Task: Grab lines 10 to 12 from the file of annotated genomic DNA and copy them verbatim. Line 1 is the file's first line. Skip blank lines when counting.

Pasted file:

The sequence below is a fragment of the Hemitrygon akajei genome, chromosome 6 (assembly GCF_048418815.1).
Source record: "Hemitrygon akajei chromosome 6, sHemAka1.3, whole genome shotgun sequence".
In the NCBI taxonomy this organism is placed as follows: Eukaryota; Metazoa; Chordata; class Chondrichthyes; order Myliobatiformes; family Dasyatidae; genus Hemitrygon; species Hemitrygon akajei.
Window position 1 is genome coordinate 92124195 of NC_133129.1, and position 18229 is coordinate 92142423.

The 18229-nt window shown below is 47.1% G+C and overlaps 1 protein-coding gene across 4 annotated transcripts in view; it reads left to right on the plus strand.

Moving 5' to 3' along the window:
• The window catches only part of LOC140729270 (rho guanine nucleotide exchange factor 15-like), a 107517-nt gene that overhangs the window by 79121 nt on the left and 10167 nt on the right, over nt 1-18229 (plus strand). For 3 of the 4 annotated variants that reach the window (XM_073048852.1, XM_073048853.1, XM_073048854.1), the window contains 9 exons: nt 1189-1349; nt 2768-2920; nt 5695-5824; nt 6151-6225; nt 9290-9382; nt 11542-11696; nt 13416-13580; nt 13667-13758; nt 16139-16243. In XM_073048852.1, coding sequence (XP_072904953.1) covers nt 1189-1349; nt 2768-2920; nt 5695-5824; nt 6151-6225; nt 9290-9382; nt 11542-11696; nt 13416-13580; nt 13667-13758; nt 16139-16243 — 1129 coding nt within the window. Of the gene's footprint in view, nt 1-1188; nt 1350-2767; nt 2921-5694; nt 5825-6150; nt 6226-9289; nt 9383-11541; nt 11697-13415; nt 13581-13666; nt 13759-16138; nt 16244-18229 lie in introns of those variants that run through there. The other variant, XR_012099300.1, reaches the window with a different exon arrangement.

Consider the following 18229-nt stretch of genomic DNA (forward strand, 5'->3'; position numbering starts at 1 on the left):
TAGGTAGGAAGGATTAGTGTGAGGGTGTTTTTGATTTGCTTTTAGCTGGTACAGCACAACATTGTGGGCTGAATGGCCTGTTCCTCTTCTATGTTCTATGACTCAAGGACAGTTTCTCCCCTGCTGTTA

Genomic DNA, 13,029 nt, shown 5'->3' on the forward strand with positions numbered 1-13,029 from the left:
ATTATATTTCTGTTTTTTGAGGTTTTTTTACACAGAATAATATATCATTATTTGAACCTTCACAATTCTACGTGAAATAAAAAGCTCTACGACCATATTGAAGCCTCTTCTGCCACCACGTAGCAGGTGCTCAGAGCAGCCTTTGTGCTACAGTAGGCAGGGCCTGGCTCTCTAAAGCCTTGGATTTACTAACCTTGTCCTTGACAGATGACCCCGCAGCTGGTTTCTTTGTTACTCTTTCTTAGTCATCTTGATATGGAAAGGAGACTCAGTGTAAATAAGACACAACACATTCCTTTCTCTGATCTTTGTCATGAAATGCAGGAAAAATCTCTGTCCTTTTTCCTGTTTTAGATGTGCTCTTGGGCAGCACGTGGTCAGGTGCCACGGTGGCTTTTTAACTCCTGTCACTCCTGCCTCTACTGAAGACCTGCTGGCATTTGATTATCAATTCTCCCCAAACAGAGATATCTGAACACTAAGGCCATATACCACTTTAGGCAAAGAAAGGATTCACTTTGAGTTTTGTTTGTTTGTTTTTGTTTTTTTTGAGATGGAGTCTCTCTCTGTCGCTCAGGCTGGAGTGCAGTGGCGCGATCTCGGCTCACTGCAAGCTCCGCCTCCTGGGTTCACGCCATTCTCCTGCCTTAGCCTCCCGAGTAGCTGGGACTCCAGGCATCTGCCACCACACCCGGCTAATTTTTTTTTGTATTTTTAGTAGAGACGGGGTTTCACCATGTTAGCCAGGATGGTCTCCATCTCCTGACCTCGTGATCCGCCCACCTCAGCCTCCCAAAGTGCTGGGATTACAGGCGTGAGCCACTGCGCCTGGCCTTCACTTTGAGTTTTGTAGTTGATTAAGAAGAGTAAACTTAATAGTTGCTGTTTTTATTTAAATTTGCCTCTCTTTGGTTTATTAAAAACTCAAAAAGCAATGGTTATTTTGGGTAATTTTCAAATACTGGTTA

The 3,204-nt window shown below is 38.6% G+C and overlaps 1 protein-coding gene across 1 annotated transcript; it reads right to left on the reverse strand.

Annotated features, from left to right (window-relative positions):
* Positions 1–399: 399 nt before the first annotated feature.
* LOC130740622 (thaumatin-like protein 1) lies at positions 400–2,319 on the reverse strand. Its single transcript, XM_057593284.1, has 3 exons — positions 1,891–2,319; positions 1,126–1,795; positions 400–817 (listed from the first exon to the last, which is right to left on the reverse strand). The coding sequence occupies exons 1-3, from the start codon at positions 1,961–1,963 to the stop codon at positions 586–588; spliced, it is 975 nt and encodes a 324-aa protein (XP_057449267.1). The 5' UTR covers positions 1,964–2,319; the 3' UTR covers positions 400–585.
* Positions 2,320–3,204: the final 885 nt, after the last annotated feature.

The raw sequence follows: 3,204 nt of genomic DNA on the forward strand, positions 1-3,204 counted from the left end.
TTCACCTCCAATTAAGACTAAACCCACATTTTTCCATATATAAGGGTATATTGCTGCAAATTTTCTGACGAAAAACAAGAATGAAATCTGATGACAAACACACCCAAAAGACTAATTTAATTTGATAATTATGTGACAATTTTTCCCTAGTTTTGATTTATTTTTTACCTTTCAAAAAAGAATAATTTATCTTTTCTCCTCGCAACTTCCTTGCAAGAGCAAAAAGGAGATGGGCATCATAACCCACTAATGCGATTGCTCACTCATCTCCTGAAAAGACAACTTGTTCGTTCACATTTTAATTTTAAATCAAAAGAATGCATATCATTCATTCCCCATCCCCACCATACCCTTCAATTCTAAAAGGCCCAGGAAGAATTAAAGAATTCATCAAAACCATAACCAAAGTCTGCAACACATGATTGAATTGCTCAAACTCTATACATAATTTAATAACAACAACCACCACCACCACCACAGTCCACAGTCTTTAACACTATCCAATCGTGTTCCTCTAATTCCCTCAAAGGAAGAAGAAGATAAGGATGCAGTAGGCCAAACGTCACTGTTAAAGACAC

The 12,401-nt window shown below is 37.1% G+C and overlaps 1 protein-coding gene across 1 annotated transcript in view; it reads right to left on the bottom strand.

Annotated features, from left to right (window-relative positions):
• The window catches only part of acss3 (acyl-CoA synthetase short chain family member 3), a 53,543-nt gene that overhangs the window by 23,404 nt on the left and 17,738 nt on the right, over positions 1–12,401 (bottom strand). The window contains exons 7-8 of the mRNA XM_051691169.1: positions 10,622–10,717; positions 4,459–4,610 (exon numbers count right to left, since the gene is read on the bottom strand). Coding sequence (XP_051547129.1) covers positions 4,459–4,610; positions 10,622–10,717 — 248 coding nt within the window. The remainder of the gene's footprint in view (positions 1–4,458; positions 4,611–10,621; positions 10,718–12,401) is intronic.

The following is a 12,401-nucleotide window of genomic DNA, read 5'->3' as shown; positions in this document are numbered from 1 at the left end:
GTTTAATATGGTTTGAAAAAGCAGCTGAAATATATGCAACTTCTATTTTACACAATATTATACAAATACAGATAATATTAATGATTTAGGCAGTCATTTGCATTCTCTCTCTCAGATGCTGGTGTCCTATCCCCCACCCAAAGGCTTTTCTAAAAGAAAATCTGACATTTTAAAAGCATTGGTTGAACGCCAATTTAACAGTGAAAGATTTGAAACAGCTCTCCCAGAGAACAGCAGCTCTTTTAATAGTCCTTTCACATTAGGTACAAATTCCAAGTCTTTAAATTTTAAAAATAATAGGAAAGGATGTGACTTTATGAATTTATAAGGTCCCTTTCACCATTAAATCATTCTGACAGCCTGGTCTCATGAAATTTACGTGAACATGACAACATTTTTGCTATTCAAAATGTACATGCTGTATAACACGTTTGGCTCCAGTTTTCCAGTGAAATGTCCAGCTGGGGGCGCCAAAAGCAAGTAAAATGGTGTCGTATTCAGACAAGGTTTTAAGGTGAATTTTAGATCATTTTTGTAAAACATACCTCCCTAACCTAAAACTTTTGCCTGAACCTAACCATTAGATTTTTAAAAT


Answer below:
Genomic DNA, 13,029 nt, shown 5'->3' on the forward strand with positions numbered 1-13,029 from the left:
ATTATATTTCTGTTTTTTGAGGTTTTTTTACACAGAATAATATATCATTATTTGAACCTTCACAATTCTACGTGAAATAAAAAGCTCTACGACCATATTGAAGCCTCTTCTGCCACCACGTAGCAGGTGCTCAGAGCAGCCTTTGTGCTACAGTAGGCAGGGCCTGGCTCTCTAAAGCCTTGGATTTACTAACCTTGTCCTTGACAGATGACCCCGCAGCTGGTTTCTTTGTTACTCTTTCTTAGTCATCTTGATATGGAAAGGAGACTCAGTGTAAATAAGACACAACACATTCCTTTCTCTGATCTTTGTCATGAAATGCAGGAAAAATCTCTGTCCTTTTTCCTGTTTTAGATGTGCTCTTGGGCAGCACGTGGTCAGGTGCCACGGTGGCTTTTTAACTCCTGTCACTCCTGCCTCTACTGAAGACCTGCTGGCATTTGATTATCAATTCTCCCCAAACAGAGATATCTGAACACTAAGGCCATATACCACTTTAGGCAAAGAAAGGATTCACTTTGAGTTTTGTTTGTTTGTTTTTGTTTTTTTTGAGATGGAGTCTCTCTCTGTCGCTCAGGCTGGAGTGCAGTGGCGCGATCTCGGCTCACTGCAAGCTCCGCCTCCTGGGTTCACGCCATTCTCCTGCCTTAGCCTCCCGAGTAGCTGGGACTCCAGGCATCTGCCACCACACCCGGCTAATTTTTTTTTGTATTTTTAGTAGAGACGGGGTTTCACCATGTTAGCCAGGATGGTCTCCATCTCCTGACCTCGTGATCCGCCCACCTCAGCCTCCCAAAGTGCTGGGATTACAGGCGTGAGCCACTGCGCCTGGCCTTCACTTTGAGTTTTGTAGTTGATTAAGAAGAGTAAACTTAATAGTTGCTGTTTTTATTTAAATTTGCCTCTCTTTGGTTTATTAAAAACTCAAAAAGCAATGGTTATTTTGGGTAATTTTCAAATACTGGTTA

The 3,204-nt window shown below is 38.6% G+C and overlaps 1 protein-coding gene across 1 annotated transcript; it reads right to left on the reverse strand.